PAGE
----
The Cardinals grab their replacement for Carson Palmer. Allen could remind Bruce Arians of his time in Pittsburgh working with Ben Roethlisberger. <br> <br>
Allen has completed 63 percent of his passes in 2017 for 502 yards with two touchdowns and two interceptions. <br> <br>
Allen was running for his life all day against Iowa in Week 1. The Wyoming offensive line was dominated, and Allen got no help from his supporting cast. He also made mistakes of his own, including two ugly interceptions, and there easily could have been at least one more interception that was dropped by Iowa linebacker Josey Jewell. Allen ended up completing 23-of-40 passes for 174 yards with two interceptions and zero touchdowns. Overall, Allen showed his big skill set with size, toughness, athleticism, and a strong arm. There were plays where he looked like a young Ben Roethlisberger. There were other plays where Allen showed bad decision-making and inaccuracy. <br> <br>
Allen will probably be a high pick in the 2018 NFL Draft, but his 2017 season opener indicates that he could be a work in progress who will need some developmental time. His completion percentage and interception total from 2016 provide evidence for that assessment. He completed 56 percent of his passes for 3,203 yards with 28 touchdowns and 15 interceptions last year.<br> <br>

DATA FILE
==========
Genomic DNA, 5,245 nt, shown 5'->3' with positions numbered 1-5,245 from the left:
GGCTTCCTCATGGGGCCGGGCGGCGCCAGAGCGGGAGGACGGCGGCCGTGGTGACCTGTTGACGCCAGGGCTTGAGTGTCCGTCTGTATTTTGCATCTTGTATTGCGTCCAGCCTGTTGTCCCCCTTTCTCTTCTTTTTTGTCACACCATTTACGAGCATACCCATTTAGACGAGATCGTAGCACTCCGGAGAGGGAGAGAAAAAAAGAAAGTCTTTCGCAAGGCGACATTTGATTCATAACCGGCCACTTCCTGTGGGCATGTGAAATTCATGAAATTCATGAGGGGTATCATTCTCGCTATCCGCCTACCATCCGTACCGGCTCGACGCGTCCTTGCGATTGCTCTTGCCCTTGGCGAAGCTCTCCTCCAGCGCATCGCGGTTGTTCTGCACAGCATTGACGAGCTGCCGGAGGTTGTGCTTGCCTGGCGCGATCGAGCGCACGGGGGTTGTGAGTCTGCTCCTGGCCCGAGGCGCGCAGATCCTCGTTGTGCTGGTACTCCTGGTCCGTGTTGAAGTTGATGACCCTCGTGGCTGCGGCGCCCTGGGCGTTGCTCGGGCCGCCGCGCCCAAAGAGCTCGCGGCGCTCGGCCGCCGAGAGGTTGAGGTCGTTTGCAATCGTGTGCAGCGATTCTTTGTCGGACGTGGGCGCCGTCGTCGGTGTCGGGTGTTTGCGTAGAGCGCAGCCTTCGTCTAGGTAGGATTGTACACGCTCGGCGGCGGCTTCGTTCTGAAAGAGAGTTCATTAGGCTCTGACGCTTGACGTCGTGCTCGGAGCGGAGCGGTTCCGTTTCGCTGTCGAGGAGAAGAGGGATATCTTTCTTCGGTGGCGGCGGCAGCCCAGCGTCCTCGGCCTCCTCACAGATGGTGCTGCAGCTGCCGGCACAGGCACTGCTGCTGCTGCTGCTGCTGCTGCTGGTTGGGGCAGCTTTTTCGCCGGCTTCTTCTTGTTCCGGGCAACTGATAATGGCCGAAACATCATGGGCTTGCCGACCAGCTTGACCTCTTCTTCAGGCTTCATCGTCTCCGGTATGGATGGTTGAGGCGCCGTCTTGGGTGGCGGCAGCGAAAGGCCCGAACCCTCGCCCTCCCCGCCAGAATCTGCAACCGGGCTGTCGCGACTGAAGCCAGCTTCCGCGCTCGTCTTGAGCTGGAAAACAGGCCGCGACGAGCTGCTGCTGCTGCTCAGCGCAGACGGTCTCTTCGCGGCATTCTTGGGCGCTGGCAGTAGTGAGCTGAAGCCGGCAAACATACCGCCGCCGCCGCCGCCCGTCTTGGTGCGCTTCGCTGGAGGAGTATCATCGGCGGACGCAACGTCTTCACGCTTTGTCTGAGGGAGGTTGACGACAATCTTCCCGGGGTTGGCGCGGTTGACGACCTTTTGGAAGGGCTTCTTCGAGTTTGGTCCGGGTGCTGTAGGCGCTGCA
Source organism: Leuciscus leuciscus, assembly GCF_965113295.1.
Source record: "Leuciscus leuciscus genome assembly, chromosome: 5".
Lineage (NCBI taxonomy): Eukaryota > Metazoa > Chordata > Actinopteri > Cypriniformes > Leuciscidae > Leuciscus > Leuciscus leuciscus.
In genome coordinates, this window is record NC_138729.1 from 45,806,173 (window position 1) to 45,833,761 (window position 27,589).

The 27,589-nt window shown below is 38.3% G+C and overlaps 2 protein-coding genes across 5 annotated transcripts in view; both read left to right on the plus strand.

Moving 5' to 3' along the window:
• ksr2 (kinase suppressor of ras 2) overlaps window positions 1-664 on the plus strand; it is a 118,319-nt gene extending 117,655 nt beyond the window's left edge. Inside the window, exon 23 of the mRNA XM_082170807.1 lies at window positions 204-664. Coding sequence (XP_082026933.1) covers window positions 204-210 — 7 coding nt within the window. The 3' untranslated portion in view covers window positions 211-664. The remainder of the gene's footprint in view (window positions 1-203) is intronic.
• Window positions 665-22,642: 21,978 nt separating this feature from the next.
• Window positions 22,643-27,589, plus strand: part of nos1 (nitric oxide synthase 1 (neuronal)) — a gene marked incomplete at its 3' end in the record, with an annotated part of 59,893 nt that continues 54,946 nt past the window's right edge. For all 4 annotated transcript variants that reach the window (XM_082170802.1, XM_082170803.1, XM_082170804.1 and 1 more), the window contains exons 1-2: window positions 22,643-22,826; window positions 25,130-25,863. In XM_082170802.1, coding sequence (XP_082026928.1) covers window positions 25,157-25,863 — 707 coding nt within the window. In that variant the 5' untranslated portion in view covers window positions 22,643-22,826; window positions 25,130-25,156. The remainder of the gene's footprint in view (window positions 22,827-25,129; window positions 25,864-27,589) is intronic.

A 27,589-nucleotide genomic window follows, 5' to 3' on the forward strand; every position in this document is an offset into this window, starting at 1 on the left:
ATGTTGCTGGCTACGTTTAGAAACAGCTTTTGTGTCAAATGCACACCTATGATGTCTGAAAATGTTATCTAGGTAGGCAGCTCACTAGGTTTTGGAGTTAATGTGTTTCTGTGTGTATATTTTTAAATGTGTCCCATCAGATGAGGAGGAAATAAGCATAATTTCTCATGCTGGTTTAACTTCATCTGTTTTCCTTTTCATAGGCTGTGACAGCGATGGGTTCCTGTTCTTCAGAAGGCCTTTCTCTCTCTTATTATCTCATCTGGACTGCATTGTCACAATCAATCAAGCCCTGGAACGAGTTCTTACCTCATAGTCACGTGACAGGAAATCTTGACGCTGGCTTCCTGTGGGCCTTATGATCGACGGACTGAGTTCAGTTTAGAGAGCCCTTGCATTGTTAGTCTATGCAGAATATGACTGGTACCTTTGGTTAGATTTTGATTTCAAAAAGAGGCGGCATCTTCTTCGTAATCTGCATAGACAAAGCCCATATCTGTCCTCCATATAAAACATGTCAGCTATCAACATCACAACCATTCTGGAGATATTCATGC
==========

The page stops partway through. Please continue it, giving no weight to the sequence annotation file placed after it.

Allen (6-5, 222) became a discussed prospect late in the 2016 season, but he wisely decided to return to Wyoming. He has a special skill set, and some draft analysts were projecting him high in the first round, but one general manager told WalterFootball.com that he had Allen as a third-day prospect and thought Allen should improve before going pro. Other team sources that did advance work for National Scouting for the 2018 prospects really liked Allen and compared him to Ben Roethlisberger, so don't be surprised if he is a polarizing prospect. Still, Allen has a great skill set with tons of upside.
I don't think Rosen will slide this far, but I think Arizona would trade up for him if he gets out of the top five. They have a number of teams that would be willing to trade down picking ahead of them. <br> <br>